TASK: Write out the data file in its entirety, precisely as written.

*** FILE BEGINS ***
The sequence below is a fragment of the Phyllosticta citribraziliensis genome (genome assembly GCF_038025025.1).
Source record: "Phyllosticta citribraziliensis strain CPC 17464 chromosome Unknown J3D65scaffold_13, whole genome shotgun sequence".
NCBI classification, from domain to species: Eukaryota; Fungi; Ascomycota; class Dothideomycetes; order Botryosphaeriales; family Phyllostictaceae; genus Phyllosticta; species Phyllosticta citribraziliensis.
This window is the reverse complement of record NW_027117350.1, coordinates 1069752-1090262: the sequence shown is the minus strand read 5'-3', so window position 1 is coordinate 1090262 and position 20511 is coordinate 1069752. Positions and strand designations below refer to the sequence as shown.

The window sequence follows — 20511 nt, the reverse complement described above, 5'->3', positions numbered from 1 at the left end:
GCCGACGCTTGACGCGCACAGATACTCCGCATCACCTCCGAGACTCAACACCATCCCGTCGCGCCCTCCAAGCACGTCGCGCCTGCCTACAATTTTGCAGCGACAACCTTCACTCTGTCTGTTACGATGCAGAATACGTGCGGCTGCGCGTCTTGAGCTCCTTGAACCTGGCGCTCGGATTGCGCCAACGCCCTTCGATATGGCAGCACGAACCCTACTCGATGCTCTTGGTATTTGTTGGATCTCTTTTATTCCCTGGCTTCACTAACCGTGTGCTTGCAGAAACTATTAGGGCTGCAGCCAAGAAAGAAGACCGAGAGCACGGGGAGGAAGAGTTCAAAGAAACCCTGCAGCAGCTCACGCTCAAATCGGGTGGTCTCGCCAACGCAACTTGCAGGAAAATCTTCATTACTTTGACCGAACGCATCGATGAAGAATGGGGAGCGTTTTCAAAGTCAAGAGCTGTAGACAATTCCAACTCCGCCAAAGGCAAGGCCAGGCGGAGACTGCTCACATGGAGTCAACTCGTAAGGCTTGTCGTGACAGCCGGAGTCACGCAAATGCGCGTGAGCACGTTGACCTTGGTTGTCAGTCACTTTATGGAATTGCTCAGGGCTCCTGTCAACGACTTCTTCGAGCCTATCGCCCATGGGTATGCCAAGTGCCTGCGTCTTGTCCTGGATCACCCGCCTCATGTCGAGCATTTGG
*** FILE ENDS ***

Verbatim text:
The sequence below is a fragment of the Phyllosticta citribraziliensis genome (genome assembly GCF_038025025.1).
Source record: "Phyllosticta citribraziliensis strain CPC 17464 chromosome Unknown J3D65scaffold_13, whole genome shotgun sequence".
NCBI classification, from domain to species: Eukaryota; Fungi; Ascomycota; class Dothideomycetes; order Botryosphaeriales; family Phyllostictaceae; genus Phyllosticta; species Phyllosticta citribraziliensis.
This window is the reverse complement of record NW_027117350.1, coordinates 1069752-1090262: the sequence shown is the minus strand read 5'-3', so window position 1 is coordinate 1090262 and position 20511 is coordinate 1069752. Positions and strand designations below refer to the sequence as shown.

The window sequence follows — 20511 nt, the reverse complement described above, 5'->3', positions numbered from 1 at the left end:
GCCGACGCTTGACGCGCACAGATACTCCGCATCACCTCCGAGACTCAACACCATCCCGTCGCGCCCTCCAAGCACGTCGCGCCTGCCTACAATTTTGCAGCGACAACCTTCACTCTGTCTGTTACGATGCAGAATACGTGCGGCTGCGCGTCTTGAGCTCCTTGAACCTGGCGCTCGGATTGCGCCAACGCCCTTCGATATGGCAGCACGAACCCTACTCGATGCTCTTGGTATTTGTTGGATCTCTTTTATTCCCTGGCTTCACTAACCGTGTGCTTGCAGAAACTATTAGGGCTGCAGCCAAGAAAGAAGACCGAGAGCACGGGGAGGAAGAGTTCAAAGAAACCCTGCAGCAGCTCACGCTCAAATCGGGTGGTCTCGCCAACGCAACTTGCAGGAAAATCTTCATTACTTTGACCGAACGCATCGATGAAGAATGGGGAGCGTTTTCAAAGTCAAGAGCTGTAGACAATTCCAACTCCGCCAAAGGCAAGGCCAGGCGGAGACTGCTCACATGGAGTCAACTCGTAAGGCTTGTCGTGACAGCCGGAGTCACGCAAATGCGCGTGAGCACGTTGACCTTGGTTGTCAGTCACTTTATGGAATTGCTCAGGGCTCCTGTCAACGACTTCTTCGAGCCTATCGCCCATGGGTATGCCAAGTGCCTGCGTCTTGTCCTGGATCACCCGCCTCATGTCGAGCATTTGG